Miami High School instructor Bob Gelso's class has been full of technical education class students hammering and sawing as they work on a special project, an 8 x 12 foot storage building they have built from the skids up.
Gelso has 36 years and more of experience of teaching instruction in basic construction practices and wanted to do bigger projects at MHS with his students.
Gelso said the class of over 30 students went over the design, structure, roof design, flashing, and vapor barrier, learning terminology and hands on construction skills.
"We started out with the skids, then put a seal plate on top that, then the mud seal, then the subfloor. All of that is treated wood, after the subfloor all of that is standard lumber," he said.
The students still had some finish work to complete on shingling the building and will be running the electric work, a receptacle, a switch and a light, through the building. The project took about 9 weeks to its completion.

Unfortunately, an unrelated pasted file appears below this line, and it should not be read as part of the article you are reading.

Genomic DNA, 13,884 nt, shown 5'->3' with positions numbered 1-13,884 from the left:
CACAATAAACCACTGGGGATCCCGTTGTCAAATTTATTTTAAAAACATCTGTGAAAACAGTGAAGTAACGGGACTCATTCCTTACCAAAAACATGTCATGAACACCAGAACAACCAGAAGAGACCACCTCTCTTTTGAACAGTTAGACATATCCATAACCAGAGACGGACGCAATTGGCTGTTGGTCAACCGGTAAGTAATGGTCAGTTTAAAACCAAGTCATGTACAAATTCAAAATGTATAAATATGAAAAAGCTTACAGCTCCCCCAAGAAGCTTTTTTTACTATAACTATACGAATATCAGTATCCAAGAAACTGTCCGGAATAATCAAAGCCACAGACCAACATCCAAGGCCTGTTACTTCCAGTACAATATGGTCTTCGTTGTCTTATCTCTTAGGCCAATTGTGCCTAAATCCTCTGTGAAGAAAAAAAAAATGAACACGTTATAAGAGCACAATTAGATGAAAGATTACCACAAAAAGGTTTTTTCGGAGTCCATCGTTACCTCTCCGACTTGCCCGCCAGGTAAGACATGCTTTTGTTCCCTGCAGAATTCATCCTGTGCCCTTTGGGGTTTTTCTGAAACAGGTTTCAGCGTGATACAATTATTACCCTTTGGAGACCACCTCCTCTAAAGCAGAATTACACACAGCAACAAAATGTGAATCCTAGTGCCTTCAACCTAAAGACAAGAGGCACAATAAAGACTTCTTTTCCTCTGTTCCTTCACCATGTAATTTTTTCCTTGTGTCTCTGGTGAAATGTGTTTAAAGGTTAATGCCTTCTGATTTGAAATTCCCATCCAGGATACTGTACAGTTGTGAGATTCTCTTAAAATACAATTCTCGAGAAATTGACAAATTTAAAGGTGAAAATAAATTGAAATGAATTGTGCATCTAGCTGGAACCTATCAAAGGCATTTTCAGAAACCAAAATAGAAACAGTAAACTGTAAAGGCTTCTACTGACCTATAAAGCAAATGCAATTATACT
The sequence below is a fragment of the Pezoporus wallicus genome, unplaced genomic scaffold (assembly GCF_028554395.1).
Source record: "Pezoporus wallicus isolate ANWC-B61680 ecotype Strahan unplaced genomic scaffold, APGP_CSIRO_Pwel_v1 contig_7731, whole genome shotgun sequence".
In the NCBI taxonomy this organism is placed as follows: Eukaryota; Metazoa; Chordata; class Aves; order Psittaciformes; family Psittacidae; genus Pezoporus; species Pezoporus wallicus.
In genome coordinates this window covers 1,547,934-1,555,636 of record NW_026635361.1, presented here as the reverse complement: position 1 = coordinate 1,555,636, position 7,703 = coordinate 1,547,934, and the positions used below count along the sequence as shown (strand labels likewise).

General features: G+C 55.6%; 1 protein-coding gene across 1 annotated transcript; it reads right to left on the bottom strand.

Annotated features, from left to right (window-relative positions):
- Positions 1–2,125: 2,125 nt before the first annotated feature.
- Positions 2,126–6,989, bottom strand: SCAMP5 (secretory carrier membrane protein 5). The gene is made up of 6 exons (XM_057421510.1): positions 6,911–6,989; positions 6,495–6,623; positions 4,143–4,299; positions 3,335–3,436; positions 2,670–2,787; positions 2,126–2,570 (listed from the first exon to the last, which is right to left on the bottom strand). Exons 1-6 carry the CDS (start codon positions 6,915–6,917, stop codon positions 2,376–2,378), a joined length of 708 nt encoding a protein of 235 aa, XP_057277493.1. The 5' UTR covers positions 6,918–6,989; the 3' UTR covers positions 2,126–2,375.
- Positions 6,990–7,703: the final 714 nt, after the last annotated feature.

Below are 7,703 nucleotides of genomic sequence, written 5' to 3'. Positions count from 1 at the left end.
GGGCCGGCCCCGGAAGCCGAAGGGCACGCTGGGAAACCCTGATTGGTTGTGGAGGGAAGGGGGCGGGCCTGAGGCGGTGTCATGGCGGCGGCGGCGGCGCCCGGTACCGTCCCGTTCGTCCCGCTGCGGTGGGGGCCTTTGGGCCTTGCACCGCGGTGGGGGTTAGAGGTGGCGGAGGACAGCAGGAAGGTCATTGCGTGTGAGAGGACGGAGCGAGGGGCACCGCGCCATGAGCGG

"This is the first time we've done it here, and the kids have jumped right in," Gelso said.
He said the class was taught safety precautions, including the use of safety harnesses.
"I've got a girl in here and she can put the guys to shame on shingling," he said.
Patricia Peterson, the student Gelso spoke of, said she loves the hands on aspect of the class project. "I learn a lot better hands on. It's really cool. I learned a lot of stuff I didn't know about. Like how to construct things, there's so many layers. At first you don't see it coming out like that and then it comes out and it's like, wow."
The storage building has been purchased by Miami High School's assistant principal Irvin and will be moved to Carthage when it is completed.
A long history of teaching makes Gelso well-qualified to instruct his students. Gelso's career in education started in Shawnee Mission, then on to Riverton, then Missouri Southern, and he worked in the industry for a couple of years. Gelso then went on to Northeast Vo-Tech for 18 years, was the financial aid administrator at Labette Community College, and was with adult education at Crowder, subbed at Ft.Scott Community College, then subbed at MHS before coming onboard to teach full time.
Another project that the class has taken on was a study of robotics using syringes to power them. The students each designed their own robots. Gelso said the kits for these generally run $300, but with the help of the hospital and Osborn's he was able to do the project for less.
Gelso said he would like his class to construct other building projects and asked that anyone interested contact him at Miami High School 918-542-4421. By Melinda Stotts Miami News-Record